Most Hated Email Habits — And What You Can Do Instead

by Ana Lopez

By Dianna Booher—

Now that your email inbox is filled with holiday greetings, reminders, strategic meetings about this or that, can we all agree to make communication easier this year?

To begin with, let’s look at what our colleagues and friends don’t like to hear from you (okay, not you personally, but those other people who annoy them).

According to a recent research by LiveCareer from over 1,000 participants, here are some of the top transgressions:

  • Sending an email without a personal greeting
  • Start an email with a general “Hey”, “Hello There”, “Hello”, or “To Whom It May Concern”
  • Signing an email with “Sincerely”, “Greetings”, “Love”, “Thanks”
  • Starting an email with “I’m not sure if you’ve seen my last email”
  • Start an email with “According to my latest email”
  • Mention in email: “Let’s take this offline”

As it turns out, not much has changed in the past five years regarding communication and email habits and attitudes. In 2018, our own company, Booher Research Institute, did a similar study and reported very similar results in the book Faster, fewer, better emails.

  • Many employees (40 percent) are still Spend 2-3 hours a day reading and replying to emails.
  • Nearly half (49 percent) still check their business emails outside of work hours.
  • More than a third (38 percent) do never have completely emptied their inbox!

The hard truth: Four in ten employees spend anywhere from three weeks to more than a month (520-780 hours) each year handling business email!

That’s a productivity problem. An important! Not to mention the total breakdown of clear communication getting action. According to both studies, the more emails we send, the more we ignore!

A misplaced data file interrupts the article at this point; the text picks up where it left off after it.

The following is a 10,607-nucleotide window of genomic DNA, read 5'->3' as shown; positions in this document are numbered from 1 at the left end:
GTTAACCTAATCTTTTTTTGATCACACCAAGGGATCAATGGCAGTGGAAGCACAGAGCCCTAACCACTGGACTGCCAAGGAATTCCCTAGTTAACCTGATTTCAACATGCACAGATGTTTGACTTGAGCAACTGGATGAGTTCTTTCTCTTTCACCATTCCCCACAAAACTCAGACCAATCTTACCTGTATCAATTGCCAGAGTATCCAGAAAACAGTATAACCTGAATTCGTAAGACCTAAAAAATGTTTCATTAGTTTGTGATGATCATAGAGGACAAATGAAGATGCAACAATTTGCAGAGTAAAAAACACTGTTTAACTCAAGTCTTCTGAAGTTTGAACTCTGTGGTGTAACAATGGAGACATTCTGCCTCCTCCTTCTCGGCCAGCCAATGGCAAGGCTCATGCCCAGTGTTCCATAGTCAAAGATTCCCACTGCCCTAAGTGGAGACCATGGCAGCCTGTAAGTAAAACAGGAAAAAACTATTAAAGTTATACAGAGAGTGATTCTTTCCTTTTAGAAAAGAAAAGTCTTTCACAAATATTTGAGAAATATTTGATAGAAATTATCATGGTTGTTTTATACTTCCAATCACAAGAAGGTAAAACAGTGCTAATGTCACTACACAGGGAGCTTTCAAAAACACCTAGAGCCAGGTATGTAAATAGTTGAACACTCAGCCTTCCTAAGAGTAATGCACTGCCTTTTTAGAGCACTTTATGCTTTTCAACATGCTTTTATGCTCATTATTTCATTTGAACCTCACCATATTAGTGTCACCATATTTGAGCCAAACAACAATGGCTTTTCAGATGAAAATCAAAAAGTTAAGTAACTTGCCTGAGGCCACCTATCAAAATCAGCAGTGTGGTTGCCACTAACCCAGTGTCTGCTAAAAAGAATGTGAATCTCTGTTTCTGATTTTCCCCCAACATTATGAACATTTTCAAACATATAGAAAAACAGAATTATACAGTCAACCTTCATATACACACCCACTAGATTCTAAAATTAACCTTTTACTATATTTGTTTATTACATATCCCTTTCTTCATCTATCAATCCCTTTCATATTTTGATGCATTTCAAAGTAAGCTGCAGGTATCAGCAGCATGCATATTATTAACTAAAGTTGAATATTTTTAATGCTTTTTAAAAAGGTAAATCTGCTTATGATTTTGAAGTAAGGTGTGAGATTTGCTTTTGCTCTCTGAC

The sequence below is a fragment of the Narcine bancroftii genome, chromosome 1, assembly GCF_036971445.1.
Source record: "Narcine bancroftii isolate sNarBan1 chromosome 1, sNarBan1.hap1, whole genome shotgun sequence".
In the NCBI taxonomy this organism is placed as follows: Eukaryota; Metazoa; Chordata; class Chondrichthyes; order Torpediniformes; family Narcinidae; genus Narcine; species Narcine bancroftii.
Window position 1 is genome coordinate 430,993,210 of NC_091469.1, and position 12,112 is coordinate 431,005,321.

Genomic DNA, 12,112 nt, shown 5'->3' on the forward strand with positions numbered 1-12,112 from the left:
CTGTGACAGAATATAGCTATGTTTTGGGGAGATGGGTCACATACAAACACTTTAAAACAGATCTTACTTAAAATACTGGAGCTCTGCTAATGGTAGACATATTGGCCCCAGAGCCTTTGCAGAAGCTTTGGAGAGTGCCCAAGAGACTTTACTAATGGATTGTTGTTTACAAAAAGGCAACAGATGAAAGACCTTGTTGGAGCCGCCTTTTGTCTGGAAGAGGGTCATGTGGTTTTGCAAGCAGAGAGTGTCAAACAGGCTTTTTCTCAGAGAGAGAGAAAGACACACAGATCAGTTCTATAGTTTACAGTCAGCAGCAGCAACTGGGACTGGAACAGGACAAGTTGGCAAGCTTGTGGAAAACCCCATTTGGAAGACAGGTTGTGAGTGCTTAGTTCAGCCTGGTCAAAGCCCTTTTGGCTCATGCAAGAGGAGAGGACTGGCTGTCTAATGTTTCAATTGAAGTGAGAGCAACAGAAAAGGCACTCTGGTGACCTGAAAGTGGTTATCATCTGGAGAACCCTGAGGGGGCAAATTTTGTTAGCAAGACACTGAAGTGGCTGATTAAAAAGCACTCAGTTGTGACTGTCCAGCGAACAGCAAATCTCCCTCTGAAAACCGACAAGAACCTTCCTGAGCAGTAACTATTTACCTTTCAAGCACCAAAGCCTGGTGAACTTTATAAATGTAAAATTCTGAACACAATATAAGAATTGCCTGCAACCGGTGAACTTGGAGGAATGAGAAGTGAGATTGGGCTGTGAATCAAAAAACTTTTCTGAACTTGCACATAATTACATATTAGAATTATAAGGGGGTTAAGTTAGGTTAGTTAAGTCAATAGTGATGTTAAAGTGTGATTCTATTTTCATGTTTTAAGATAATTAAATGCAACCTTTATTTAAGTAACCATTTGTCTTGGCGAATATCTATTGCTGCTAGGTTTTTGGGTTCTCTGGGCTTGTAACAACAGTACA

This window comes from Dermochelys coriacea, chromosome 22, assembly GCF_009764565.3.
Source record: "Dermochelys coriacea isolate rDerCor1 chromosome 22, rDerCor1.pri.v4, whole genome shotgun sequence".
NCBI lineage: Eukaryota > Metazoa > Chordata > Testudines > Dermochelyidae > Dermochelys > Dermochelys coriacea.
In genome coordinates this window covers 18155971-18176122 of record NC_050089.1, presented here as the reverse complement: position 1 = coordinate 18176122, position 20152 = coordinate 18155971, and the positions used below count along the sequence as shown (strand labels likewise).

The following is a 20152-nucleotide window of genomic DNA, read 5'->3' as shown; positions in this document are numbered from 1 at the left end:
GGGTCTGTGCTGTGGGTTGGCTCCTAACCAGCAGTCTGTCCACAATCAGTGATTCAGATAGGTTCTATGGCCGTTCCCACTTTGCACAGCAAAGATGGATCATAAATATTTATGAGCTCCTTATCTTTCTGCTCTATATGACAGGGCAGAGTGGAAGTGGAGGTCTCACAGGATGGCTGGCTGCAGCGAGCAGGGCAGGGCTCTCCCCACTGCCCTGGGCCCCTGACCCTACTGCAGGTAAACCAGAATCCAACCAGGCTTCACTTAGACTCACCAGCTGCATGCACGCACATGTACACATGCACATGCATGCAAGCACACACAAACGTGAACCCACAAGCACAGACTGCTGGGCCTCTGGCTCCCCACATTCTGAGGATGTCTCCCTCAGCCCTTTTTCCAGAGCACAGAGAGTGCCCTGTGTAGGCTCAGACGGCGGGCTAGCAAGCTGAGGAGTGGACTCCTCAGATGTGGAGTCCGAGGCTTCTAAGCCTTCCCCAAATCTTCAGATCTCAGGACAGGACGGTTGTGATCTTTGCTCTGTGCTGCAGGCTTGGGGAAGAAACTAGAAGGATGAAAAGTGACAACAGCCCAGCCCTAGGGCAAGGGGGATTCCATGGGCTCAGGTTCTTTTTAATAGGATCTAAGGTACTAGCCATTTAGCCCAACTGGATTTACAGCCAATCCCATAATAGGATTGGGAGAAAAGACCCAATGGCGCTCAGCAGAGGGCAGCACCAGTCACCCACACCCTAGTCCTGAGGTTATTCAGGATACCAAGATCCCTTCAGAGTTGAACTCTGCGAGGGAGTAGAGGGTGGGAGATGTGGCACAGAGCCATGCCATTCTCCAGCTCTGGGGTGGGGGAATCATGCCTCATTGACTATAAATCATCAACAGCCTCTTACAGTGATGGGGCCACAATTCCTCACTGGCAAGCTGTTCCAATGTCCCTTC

So how do you get past this dilemma of meaningless emails cluttering your inbox and your life?

Here’s a checklist for changing your productive communication habits:

  1. Check your email only 1-2 times a day. To stay responsive, check and answer your email right before or after lunch and again about half an hour before your workday ends. If you respond during lunch, people will receive your answer the same day. If you respond at the end of the day, your email will be in their mailbox the next morning.
  2. Keep your email software closed when not in use. Every time you hear a notification or see a new message waiting for you, it disrupts your thinking about the current project. And if you succumb to actually responding directly to that incoming message, you’re distracting yourself even further.
  3. Stop replying to group emails with a meaningless comment. With replies that say no more than “Thanks,” “Sounds great,” or “Nothing to add,” you’re just hiding 17 or 27 other inboxes from those on the copy list.
  4. Come from distribution lists that no longer apply to you or that you are not interested in. Yes, it’s faster to just delete those emails than to scroll down, find the tiny “unsubscribe” link and see the popup and respond to why you want off the list. That is, it is faster if you only have to delete once. Unfortunately, simply deleting is not faster in the next 7 years! Be the fish that escaped!
  5. Instruct you real want to hear from to send emails, not texts. Once you’ve cut out the non-essential email clutter, emails have two major advantages over texts: you can save and archive the email for future reference while you complete a project. (Compliance officers face a growing problem with those who primarily use texts: no easy trace or evidence in tricky situations.) Yes, you can save a string, but once you open it and read it, you won’t see it to remind you. remind about important dates, deadlines and tasks. If an incoming email is tagged and in your calendar for review, it serves as a quick reminder and reference. Upside down? Texts are usually read faster than emails. But the downside? They are also easier to lose.
  6. Stop training colleagues to ignore your emails. By routinely sending reminders about dates, events, and deadlines, you ultimately show your recipients not to act quickly or take responsibility for their own schedule. You do that voluntarily for them. How? Send reminders, reminders and more reminders. As soon as colleagues miss an important event or deadline, they learn to take immediate action.

Make a decision to clean up so you can focus on important tasks! Your career may depend on it!

Dianna Booher is the bestselling author of 49 books. Her latest is Faster, fewer, better emails. She helps organizations to communicate clearly. Follow her at BooherResearch.com and @DiannaBooher.

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